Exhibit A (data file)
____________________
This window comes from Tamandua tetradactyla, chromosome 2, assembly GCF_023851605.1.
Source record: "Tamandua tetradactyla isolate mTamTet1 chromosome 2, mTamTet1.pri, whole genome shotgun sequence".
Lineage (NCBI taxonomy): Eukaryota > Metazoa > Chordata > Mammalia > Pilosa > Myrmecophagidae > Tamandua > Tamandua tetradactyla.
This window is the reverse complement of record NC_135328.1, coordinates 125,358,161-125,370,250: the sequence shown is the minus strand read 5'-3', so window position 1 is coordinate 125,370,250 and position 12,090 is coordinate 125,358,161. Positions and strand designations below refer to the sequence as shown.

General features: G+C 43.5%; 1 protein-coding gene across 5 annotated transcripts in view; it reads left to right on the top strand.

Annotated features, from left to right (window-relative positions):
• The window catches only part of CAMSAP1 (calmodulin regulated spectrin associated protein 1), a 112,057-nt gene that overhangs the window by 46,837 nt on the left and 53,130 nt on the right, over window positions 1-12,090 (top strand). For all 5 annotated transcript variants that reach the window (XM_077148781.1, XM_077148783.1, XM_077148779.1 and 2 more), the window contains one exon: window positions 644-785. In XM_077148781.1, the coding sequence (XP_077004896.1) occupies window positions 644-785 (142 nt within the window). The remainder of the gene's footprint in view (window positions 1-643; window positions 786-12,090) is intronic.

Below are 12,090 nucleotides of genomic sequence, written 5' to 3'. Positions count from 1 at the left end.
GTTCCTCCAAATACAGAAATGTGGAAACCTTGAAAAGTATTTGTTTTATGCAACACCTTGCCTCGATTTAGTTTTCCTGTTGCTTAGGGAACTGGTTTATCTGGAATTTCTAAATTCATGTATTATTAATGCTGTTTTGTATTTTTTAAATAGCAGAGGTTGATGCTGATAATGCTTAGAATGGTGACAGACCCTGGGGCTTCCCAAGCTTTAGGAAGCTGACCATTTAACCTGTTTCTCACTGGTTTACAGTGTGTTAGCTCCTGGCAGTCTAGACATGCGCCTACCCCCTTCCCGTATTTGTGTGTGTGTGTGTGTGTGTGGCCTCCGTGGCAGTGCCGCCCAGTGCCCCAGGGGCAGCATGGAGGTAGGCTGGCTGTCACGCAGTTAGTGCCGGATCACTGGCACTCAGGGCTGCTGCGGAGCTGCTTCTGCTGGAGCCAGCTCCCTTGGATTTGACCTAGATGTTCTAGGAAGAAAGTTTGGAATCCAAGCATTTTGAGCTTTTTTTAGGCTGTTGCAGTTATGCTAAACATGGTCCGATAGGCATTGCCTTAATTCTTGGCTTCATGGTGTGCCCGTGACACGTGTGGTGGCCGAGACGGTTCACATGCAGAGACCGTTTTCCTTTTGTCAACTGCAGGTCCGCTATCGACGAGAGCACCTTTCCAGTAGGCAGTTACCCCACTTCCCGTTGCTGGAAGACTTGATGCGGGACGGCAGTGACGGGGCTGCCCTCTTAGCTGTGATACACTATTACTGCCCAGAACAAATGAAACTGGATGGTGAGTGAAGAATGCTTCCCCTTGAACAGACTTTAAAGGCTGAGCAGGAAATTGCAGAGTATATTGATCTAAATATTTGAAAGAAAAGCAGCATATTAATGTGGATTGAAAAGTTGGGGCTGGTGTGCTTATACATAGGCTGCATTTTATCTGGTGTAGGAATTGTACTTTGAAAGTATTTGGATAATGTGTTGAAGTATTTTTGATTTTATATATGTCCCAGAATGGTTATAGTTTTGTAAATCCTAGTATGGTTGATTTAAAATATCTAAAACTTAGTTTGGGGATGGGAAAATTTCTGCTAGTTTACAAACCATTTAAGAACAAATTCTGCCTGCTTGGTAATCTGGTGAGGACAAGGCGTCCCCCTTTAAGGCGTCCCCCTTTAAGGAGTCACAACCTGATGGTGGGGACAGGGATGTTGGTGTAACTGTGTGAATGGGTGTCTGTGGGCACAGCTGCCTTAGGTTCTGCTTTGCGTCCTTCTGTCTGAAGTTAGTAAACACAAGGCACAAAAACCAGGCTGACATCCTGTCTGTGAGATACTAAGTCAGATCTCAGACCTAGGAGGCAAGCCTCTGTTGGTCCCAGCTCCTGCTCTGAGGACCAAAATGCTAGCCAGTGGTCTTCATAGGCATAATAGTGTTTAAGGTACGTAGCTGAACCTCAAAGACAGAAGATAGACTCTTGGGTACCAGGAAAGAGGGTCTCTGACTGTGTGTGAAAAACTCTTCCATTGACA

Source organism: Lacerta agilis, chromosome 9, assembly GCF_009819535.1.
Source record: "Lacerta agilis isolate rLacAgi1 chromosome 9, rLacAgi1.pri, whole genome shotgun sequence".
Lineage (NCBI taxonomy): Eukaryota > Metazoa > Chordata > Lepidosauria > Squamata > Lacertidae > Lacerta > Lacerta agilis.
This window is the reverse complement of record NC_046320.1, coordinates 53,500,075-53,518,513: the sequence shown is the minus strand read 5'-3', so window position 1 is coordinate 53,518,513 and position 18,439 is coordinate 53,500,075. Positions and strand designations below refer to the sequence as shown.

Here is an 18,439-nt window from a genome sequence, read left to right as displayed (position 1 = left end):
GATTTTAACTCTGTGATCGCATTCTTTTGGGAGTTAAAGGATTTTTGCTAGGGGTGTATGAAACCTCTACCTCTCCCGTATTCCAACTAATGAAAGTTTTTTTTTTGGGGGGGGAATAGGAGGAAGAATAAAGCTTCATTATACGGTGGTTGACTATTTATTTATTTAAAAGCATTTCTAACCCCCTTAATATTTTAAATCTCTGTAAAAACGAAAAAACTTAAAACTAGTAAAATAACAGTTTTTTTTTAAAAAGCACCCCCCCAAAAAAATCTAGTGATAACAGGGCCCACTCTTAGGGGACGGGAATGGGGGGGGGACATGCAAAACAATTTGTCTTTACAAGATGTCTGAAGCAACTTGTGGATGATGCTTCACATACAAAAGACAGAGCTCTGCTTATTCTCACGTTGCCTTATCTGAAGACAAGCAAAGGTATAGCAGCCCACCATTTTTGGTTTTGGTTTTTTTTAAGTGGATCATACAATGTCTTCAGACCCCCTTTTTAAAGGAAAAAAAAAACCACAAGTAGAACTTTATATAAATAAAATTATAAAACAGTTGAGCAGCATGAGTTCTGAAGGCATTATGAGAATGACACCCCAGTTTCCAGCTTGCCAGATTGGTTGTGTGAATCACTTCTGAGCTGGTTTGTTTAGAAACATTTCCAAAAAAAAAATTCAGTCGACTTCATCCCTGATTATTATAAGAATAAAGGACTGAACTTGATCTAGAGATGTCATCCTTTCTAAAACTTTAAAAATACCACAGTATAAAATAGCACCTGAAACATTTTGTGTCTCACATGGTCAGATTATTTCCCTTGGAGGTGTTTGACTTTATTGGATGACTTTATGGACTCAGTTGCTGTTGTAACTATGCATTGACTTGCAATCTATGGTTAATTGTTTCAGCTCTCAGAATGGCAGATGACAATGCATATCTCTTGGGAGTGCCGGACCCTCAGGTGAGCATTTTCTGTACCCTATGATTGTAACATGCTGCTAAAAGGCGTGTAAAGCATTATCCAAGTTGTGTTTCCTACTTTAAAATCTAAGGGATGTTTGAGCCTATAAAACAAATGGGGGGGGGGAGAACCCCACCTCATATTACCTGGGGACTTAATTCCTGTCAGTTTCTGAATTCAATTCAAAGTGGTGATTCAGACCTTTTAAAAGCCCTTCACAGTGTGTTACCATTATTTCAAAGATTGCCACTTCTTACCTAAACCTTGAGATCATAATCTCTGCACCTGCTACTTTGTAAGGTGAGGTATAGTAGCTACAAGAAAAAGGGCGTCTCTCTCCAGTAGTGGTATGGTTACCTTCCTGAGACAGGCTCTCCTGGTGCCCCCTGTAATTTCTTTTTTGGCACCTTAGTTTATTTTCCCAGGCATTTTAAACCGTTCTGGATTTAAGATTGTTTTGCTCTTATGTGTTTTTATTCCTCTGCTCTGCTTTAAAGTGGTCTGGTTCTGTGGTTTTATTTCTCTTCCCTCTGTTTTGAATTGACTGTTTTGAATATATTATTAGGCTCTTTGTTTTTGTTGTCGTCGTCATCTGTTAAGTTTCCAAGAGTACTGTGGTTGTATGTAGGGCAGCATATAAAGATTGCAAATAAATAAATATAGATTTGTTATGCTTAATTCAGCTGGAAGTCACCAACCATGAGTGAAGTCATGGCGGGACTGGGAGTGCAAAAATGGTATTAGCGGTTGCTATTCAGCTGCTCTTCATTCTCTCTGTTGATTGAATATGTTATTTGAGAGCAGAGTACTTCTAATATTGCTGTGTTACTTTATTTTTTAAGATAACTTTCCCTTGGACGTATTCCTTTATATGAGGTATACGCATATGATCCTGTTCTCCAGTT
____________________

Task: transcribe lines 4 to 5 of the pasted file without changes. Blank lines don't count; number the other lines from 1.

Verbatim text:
This window is the reverse complement of record NC_135328.1, coordinates 125,358,161-125,370,250: the sequence shown is the minus strand read 5'-3', so window position 1 is coordinate 125,370,250 and position 12,090 is coordinate 125,358,161. Positions and strand designations below refer to the sequence as shown.

General features: G+C 43.5%; 1 protein-coding gene across 5 annotated transcripts in view; it reads left to right on the top strand.